From Near to Far. Visual Cartographies of the Spaces Vama Veche and 2 Mai

Two villages at the Black Sea have become in the Romanian imagination a stand-in for exotic retreats and creative freedom, but we do not really know how that happened. What we know is that the flight to beach villages have encapsulated various agendas, from the isolation of the artist in front of mass tourism (as in the case of the 1960s generation of Nina Cassian and Geta Brătescu) to “let’s save Vama Veche” (a post 2000 battle cry of environmentalists in front of the perceived dangers of uniformization and collectivism). What we also know is that the location of a total retreat is also a moving target, since new sites like Krapets have become the new hot spots of isolation and art production.

Both villages are currently becoming resorts with a booming service industry. It may be the case that capitalism gentrification follows artists, as it happened with Brooklyn and other reinvented spaces of global capitalism. It also possible that artists are the vanguard of the capital, so that they benefit from bringing in the forces that they reject and despise. What seems to be a mystery is why a Romanian imagination has constructed these spaces as exotic, or locations that are placed both outside and inside of a national imaginary. The fascination with a new territory (Dobruja) that became part of the Romanian Kingdom in the age of imperial expansion should be a part of the answer.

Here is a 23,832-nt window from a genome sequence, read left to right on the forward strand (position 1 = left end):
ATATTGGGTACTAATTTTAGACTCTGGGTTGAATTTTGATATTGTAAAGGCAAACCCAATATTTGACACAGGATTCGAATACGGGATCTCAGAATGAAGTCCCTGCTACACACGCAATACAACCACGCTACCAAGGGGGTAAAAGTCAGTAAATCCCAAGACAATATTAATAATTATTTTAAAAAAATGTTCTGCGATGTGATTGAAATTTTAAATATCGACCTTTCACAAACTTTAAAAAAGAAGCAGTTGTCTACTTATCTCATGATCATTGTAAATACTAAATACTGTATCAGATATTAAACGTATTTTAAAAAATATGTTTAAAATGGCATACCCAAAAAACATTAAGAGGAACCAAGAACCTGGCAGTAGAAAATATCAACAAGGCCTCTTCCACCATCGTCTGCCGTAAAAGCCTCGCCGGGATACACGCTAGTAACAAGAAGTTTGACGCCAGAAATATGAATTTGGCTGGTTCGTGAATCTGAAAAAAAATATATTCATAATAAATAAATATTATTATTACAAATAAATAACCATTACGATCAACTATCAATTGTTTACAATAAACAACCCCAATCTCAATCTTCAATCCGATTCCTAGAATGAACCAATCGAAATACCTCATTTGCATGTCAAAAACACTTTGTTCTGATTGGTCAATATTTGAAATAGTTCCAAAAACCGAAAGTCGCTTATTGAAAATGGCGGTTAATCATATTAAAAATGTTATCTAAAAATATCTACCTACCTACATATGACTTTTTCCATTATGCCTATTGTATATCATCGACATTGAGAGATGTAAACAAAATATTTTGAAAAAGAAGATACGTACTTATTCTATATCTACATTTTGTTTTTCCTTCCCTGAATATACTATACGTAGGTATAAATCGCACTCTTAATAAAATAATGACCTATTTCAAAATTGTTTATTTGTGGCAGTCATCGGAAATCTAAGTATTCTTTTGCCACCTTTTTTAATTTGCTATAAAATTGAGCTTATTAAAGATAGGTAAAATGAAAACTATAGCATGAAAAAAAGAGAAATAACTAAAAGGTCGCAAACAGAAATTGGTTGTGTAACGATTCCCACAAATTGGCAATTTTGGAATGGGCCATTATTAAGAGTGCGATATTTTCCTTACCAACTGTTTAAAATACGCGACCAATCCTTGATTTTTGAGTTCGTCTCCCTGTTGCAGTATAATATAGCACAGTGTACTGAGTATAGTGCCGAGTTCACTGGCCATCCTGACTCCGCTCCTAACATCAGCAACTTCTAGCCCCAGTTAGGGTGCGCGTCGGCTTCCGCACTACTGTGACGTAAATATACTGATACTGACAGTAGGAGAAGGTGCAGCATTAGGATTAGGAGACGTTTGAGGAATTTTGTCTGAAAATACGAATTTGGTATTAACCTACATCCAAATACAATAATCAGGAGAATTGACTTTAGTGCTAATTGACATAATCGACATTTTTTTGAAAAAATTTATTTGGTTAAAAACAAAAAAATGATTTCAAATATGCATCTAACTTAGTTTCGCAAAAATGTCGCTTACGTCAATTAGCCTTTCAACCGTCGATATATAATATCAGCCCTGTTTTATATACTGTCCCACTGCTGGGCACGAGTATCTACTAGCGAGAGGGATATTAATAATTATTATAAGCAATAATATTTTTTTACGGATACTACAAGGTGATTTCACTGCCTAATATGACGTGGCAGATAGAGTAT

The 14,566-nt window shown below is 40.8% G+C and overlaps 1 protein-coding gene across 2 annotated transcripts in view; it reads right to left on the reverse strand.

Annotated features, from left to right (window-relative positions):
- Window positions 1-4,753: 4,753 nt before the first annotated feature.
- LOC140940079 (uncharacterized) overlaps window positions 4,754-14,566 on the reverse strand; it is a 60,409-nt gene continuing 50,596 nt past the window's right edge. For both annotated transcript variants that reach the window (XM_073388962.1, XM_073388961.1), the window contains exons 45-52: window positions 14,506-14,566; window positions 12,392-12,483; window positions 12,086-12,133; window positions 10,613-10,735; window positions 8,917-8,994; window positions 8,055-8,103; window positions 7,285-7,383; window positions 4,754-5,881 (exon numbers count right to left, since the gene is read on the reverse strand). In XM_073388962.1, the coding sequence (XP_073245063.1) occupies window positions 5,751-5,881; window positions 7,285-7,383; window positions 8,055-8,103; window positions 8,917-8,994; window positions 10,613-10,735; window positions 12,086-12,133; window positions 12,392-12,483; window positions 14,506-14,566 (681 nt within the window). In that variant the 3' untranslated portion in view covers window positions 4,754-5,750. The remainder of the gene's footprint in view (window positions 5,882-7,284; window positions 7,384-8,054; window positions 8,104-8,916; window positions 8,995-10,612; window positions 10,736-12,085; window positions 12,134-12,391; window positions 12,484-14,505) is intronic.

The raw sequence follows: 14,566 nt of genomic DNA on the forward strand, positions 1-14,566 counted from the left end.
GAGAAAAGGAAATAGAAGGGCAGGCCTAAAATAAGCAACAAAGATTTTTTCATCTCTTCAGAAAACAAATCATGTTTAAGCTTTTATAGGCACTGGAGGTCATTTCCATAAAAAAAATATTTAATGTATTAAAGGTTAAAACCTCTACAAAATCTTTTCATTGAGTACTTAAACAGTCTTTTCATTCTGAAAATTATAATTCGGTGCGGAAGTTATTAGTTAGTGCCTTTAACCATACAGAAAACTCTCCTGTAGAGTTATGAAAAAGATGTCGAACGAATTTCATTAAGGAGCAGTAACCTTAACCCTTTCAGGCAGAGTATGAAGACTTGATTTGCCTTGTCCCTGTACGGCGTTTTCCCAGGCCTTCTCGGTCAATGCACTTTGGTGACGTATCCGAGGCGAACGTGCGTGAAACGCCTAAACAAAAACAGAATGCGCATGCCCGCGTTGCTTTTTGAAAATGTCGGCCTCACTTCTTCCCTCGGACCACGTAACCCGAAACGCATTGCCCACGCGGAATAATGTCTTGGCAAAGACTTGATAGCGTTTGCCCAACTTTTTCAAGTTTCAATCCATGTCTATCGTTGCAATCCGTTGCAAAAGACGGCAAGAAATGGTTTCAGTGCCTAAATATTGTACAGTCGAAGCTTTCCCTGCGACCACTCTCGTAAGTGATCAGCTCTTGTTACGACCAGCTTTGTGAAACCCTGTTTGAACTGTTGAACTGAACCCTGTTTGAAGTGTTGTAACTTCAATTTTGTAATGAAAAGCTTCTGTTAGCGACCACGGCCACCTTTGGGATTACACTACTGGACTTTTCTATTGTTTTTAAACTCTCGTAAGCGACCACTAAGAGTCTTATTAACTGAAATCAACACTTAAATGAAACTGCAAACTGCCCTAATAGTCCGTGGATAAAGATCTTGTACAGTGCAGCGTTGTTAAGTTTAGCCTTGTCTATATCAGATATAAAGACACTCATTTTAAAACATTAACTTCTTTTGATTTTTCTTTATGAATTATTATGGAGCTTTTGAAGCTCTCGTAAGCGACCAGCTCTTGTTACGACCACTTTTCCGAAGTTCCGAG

The exhibition From Near to Far does not offer an answer to these questions, but it does provide an archive of art objects that make you see things in a different light. As such, it offers a loving perception of an eye trained in anthropology and art history, which seeks to put together objects to create an innovative perception of the space. Mapping is an operation of organization and classification, yet the exhibition tries less to offer a grid but to create a structure of feeling that provides the visitor with a broader sense of what these spaces mean. It puts at the center of the exhibition a couple of wood and metal structures (designed by Alex Axinte) that have the role to create the organization of a seaside escapade. Since “From near to far” is hosted by the Museum of the Romanian Peasant, curator Iuliana Dumitru chose to blend popular and avant-garde objects so as to create the experience of living in an environment where artists, writers, and villagers would share the same space. This is why you would see, for instance, objects that villagers have made in a DIY style, such as Romanian and Tatar weaving, painted chairs, Lipovan objects used in church rituals, along images of bodies of the beach (drawn in charcoal by Geta Brătescu) as well as photos which greet the visitor with their majestic force right as they enter (the work of Adrian and Alexandru Maftei).